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Vol. 44. Issue. 2.March - April 2024
Pages 119-312
Vol. 44. Issue. 2.March - April 2024
Pages 119-312
Letter to the Editor
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Levotiroxin intoxication; role of extracorporeal techniques
Intoxicación por levotiroxina; papel de las técnicas extracorpóreas
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Laura Salanova Villanueva
Corresponding author
, Pablo Ruano Suárez, Sara Jiménez Blanco
Nefrología, Hospital La Princesa, Madrid, Spain
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Tables (2)
Table 1. Changes over time in laboratory parameters, patient 1.
Table 2. Changes over time in laboratory parameters, patient 2.
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Intoxication is a common disorder in hospital Accident and Emergency departments, especially drug poisoning1,2 (50% of cases). Clinical consequences and severity will depend on the characteristics of the poisoning agent and its metabolites, volume of distribution, molecular weight and protein affinity.3 Furthermore, comorbidities such as kidney or liver failure can cause a greater toxicity.

The first step in treating intoxications consists of maintaining the clinical and haemodynamic stability of the patient and avoid intestinal absorption of the toxic compound through emesis.3 Additional measures are sometimes required, such as extracorporeal blood purification techniques (EBPT), including haemodialysis and haemoperfusion, which promote blood purification of toxins generated endogenously by organ failure or exogenous poisoning.4,5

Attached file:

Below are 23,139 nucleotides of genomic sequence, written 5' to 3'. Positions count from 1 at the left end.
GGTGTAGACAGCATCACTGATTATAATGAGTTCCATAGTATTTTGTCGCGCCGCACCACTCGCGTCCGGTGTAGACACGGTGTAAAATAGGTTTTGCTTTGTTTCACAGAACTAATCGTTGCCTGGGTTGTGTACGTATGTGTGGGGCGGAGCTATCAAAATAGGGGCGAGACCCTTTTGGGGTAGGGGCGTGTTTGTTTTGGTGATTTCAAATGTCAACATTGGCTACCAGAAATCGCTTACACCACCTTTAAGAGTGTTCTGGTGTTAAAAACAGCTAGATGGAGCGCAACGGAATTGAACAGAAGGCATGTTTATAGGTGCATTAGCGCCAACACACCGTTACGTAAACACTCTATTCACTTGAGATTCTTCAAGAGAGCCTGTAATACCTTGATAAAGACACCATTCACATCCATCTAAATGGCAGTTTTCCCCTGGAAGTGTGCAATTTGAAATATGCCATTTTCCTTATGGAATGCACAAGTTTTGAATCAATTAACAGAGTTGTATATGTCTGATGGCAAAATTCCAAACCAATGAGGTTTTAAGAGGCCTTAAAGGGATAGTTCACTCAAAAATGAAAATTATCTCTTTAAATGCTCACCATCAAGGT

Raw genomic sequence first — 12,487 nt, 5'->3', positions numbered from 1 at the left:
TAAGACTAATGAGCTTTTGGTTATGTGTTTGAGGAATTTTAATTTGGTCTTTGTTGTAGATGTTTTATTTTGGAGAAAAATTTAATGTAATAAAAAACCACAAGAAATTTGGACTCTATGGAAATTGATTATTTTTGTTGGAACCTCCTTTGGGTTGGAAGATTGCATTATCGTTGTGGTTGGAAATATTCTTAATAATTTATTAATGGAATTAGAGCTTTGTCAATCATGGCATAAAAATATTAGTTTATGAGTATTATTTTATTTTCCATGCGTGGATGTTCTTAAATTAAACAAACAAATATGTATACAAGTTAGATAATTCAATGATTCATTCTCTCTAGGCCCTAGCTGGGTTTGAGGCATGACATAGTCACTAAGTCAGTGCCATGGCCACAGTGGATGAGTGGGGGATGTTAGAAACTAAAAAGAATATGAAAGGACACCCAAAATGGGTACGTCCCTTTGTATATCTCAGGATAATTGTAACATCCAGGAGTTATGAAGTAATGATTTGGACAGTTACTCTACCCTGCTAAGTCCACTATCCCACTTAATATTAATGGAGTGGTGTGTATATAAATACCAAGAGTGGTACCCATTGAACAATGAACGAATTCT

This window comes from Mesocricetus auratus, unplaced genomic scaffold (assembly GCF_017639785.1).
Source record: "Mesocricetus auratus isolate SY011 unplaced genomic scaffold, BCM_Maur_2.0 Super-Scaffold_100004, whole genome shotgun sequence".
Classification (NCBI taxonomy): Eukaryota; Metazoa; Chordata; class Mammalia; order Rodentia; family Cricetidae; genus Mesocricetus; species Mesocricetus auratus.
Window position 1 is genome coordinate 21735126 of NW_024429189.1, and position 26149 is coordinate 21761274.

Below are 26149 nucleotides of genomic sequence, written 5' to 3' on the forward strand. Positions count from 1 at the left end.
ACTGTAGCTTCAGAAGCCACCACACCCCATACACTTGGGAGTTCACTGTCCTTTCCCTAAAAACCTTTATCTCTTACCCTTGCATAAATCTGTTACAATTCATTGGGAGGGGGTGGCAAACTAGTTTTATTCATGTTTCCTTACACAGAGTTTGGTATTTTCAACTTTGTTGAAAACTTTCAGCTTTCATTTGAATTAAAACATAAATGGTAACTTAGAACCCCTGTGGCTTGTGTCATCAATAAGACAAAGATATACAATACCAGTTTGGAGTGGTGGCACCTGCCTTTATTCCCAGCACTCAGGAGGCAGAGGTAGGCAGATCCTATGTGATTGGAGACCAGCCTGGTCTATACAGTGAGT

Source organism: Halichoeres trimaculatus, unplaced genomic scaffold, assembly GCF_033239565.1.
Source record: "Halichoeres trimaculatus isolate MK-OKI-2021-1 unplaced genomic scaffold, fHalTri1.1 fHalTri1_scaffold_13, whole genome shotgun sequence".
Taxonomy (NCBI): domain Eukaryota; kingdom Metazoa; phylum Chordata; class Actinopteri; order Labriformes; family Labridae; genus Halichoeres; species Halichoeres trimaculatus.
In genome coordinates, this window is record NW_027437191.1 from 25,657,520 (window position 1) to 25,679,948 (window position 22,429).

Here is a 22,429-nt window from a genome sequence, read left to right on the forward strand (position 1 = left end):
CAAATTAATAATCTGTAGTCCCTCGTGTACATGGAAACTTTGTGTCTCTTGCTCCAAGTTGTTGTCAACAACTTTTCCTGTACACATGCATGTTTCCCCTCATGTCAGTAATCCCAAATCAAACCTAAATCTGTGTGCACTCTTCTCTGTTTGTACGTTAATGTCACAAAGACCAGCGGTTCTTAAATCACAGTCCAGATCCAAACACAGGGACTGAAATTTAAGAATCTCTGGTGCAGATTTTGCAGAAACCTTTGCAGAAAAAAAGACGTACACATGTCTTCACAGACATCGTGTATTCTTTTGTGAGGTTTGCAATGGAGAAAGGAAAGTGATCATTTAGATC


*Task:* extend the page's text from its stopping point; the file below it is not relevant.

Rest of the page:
We present two overlapping cases of levothyroxine poisoning treated with haemoperfusion (HP).

Two female patients aged 50 and 53 years were admitted for attempts at self harm, in the first case (case 1), having taken 100 levothyroxine 50 mcg tablets and in the second case (case 2), 75 levothyroxine 50 mcg tablets. The patients had no relevant previous medical history.

On physical examination, both had a Glasgow Coma Scale score of 13–15 and were haemodynamically stable, with no significant abnormalities in heart rate or pulse oximetry. ECG showed no changes. Blood tests: case 1 T4 > 7.70 ng/dl, TSH 0.76 microU/mL; case 2 T4 4.47 ng/dl, TSH 0.06 microU/mL.

Both patients were admitted to the intensive care unit due to the risk of a thyrotoxic crisis; both had placement of femoral catheter within the first four hours to begin HP with activated charcoal. Four three-hour sessions were performed in case 1 and three sessions in case 2, basing the indication on the stability of the patients and their T4 levels. In case 1, after the last HP session she had a T4 level of 4 ng/dl, and at discharge 2.85 ng/dl; and in case 2 after the last HP session she had a T4 of 1.7 ng/dl, and at discharge 1.36 ng/dl (Tables 1 and 2). Both patients remained clinically and haemodynamically stable without emergency measures and without symptoms suggestive of thyrotoxic crisis.

Table 1.

Changes over time in laboratory parameters, patient 1.

  Day 1 HP  Day 2 HP  Day 3 HP  Day 4 HP  Day 5  Day 6  Day 7 discharge 
TSH microU/mL  0.76  0.24  0.09  0.05  0.04  0.04  0.04 
T4 ng/dl  >7.7  6.53  4.95  4.6  3.65  2.85 
Hb g/dl  12.4  10.9  9.6  8.6  8.5  9.6  10 
Platelets thousand/mm3  180  58  26 transfusion  90  64  113  165 

Hb: haemoglobin; HP: haemoperfusion.

Table 2.

Changes over time in laboratory parameters, patient 2.

  DAY 1 HP  DAY 2 HP  DAY 3  DAY 4 HP  DAY 5  DAY 6  Day 7  AT DISCHARGE 
TSH microU/mL  0.06  0.04  0.08  0.04  0.06  0.32  2.69  3.47 
T4 ng/dl  4.47  3.45  6.57  2.07  1.7  1.36